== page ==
(In my world...)

Some undead are raised for evil purposes, and are motivated to extinguish any life they encounter. But some undead were so dedicated/faithful in life that they do not leave their post, even in death.

My PCs have great ranged options. So at range I want to be able to describe these two types of undead distinctly enough that players have a chance at deciding. But they've all been weaned on "undead are all acceptable targets" culture, so I'm swimming upstream.

Undead that do not attack unprompted have not done the trick. Undead described as "an incorporeal guard" instead of "a wraith wearing the armor of a soldier" have not done the trick. I don't really want to give them voices, for reasons.

Any successful experience distinguishing among undead "alignments" in a way that's evident at range?

(Some previous discussion in chat starting here.)

  • \$\begingroup\$ Should I take the part about having already used incorporeal guards/wraiths to mean that distinguishing them based on type of undead is not viable? My first thought was 'spirit' undead (good) vs 'corpse' undead (bad), but if good/evil of both already exist that wouldn't be an option for continuity's sake. \$\endgroup\$
    – CTWind
    Commented Sep 2, 2017 at 3:08
  • \$\begingroup\$ @CTWind it's not great, because that'd mean non-zero homebrewing for me, but if that's worked for you definitely throw it out there. Nothing's off the table =) \$\endgroup\$
    – nitsua60
    Commented Sep 2, 2017 at 3:13
  • 7
    \$\begingroup\$ Many of these answers are not really demonstrating experience but are "throwing out ideas" with no indication they've been tested or how they worked out in real play. That can get your answer downvoted/deleted and/or get the question closed if there's enough of it. \$\endgroup\$
    – mxyzplk
    Commented Sep 2, 2017 at 13:08
  • 1
    \$\begingroup\$ Along the same lines ^^ there are a lot of comments coming in that are "try this" suggestions with no obvious relation to their parent posts. Those I'm flagging ("not constructive" partial/undeveloped/unsupported answer-in-comments) with extreme prejudice. \$\endgroup\$
    – nitsua60
    Commented Sep 2, 2017 at 18:59
  • 4
    \$\begingroup\$ Well, despite the question asking for experience, we just have a wide array of clearly brainstormed answers here with no evidence these techniques have been tried on real groups and how they worked out. We made a couple attempts of getting them back on track but the continuous parade of "ooo try this" items means we're closing the question. \$\endgroup\$
    – mxyzplk
    Commented Sep 4, 2017 at 18:29

10 Answers 10


I haven't this problem with undead specifically, but I've definitely gotten frustrated at my players for not getting hints when I want them to notice something and behave differently. Having explicitly described them as guards and not had them attack unprompted, and having had no luck with that, I think your problem here is not that you're not telegraphing appropriately; it's that your players don't know to look.

Tell your players right out that not all undead are evil.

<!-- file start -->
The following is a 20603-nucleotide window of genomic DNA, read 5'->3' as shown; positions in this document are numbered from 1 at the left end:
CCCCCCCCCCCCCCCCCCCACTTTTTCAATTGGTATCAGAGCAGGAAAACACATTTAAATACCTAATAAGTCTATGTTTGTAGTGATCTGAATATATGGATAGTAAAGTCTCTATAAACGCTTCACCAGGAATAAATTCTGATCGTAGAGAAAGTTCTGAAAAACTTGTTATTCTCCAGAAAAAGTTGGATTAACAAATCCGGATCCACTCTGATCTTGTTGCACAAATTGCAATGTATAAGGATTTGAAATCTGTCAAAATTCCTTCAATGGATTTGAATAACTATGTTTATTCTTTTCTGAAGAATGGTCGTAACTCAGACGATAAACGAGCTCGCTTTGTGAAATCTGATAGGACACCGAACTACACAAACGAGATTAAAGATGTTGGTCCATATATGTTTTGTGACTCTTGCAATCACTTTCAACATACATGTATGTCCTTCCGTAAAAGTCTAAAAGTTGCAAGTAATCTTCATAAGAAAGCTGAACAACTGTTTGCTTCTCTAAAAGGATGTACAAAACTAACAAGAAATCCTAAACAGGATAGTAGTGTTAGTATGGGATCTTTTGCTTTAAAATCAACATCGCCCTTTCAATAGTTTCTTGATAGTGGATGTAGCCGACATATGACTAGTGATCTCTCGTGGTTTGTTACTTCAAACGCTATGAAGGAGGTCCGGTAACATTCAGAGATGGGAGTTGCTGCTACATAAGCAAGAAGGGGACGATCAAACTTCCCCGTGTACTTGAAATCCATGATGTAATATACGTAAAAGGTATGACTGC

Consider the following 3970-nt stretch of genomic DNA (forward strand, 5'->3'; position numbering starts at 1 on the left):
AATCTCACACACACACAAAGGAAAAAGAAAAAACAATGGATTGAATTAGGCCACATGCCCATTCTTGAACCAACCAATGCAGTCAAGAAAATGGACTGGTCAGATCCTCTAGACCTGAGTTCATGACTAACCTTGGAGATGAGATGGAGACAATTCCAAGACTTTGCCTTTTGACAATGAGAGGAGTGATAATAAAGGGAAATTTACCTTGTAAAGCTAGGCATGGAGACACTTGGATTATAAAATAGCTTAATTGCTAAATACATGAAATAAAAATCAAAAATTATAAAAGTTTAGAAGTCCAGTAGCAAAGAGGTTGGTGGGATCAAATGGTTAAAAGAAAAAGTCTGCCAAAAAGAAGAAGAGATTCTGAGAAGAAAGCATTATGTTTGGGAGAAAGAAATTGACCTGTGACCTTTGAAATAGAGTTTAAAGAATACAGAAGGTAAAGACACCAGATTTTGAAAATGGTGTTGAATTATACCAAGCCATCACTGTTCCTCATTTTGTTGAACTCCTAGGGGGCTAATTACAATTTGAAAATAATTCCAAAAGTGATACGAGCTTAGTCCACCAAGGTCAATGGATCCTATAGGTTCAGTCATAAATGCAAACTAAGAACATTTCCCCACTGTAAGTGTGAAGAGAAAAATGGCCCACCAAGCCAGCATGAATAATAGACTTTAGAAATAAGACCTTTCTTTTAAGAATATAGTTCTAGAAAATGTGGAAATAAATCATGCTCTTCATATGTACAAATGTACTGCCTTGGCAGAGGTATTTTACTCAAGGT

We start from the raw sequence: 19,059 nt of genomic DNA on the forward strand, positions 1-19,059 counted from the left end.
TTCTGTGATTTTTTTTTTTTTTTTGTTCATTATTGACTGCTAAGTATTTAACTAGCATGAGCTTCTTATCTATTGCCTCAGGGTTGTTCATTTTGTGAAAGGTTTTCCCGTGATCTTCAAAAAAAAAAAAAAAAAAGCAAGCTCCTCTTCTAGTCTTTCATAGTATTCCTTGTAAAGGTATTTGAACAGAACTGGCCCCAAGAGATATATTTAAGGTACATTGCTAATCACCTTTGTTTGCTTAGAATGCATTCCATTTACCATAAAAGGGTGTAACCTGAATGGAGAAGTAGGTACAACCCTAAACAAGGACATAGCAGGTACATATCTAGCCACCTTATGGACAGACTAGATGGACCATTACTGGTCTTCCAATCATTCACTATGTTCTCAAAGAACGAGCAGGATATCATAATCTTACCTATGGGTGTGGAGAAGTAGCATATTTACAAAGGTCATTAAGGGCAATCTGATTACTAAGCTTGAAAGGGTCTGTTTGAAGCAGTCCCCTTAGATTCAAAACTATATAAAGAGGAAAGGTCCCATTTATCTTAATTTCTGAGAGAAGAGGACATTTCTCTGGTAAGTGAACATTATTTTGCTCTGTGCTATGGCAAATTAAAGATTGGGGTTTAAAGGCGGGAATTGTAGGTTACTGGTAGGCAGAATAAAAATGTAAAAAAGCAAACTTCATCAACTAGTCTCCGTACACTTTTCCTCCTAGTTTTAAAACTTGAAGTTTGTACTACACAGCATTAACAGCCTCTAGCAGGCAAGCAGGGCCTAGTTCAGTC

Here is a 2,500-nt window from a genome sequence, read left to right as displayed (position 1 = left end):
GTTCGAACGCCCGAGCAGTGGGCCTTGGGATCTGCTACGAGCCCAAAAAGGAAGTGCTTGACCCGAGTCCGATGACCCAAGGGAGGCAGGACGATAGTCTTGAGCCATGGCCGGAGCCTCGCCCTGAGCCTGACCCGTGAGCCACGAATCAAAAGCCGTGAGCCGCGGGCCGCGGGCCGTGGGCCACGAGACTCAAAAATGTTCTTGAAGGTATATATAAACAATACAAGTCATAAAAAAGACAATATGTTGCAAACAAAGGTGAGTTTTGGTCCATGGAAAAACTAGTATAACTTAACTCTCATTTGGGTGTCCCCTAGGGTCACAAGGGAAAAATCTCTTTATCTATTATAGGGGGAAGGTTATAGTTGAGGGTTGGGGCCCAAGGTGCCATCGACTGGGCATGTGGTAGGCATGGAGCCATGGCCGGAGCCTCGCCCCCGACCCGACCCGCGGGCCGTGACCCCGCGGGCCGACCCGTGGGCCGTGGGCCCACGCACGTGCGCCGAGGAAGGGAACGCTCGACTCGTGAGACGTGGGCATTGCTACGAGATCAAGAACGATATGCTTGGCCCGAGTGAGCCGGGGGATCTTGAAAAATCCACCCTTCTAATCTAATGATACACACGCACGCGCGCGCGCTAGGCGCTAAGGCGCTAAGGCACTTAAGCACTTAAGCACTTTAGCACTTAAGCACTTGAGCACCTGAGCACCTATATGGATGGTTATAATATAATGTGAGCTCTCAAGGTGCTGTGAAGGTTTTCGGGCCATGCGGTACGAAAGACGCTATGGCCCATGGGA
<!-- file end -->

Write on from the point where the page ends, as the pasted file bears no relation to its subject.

In order to overcome the culture that you mentioned, it sounds like you'll specifically have to plant the idea of not killing all undead on sight. Of course, that doesn't mean you need to go OoC with it; have the PC's run across an NPC or a book with bit of lore about these guardians and the function they serve within your world. That has the added advantage of being a step towards whatever storytelling or setting-establishing goal you presumably have for these not-monstrous-just-stubborn undead.

  • 8
    \$\begingroup\$ OoC can work if this is a common enough in the setting that their characters should already know. \$\endgroup\$ Commented Sep 2, 2017 at 4:06
  • 5
    \$\begingroup\$ Sure, OoC always works, but in this case I think IC is more fun without really sacrificing anything. \$\endgroup\$ Commented Sep 2, 2017 at 14:30

You'll likely need to go through several steps to achieve your goal. In the description below, for expediency, I'm going to refer to your two types as guardians and destroyers.

Awareness Make your players aware that there are in fact two types, by ensuring that you always prominently describe the distinguishing characteristic.

How to achieve: Identifying anything at a distance, without magical abilities, requires relying on senses, usually sight and/or hearing, but also possible smell. They could have a visible aura: Silver for guardian, green for destroyer. They could invoke a sound: hymnal chanting for guardians, moans of the damned for destroyers. They could have a strong odor: funerary herbs for guardians, rotting decay for destroyers. There are unlimited possibilities here, pick something that works within the aesthetic of your campaign.

Understanding Associate the characteristic with overt behavior.

How to achieve: This might require an NPC to verbalize the difference for the players, depending on their uptake abilities. You could have an encounter where guardians are actually defending something from the destroyers. A wounded knight could describe how guardians chased of the destroyers that would have otherwise killed him. The point is to make the difference overt, palpable and unmistakable.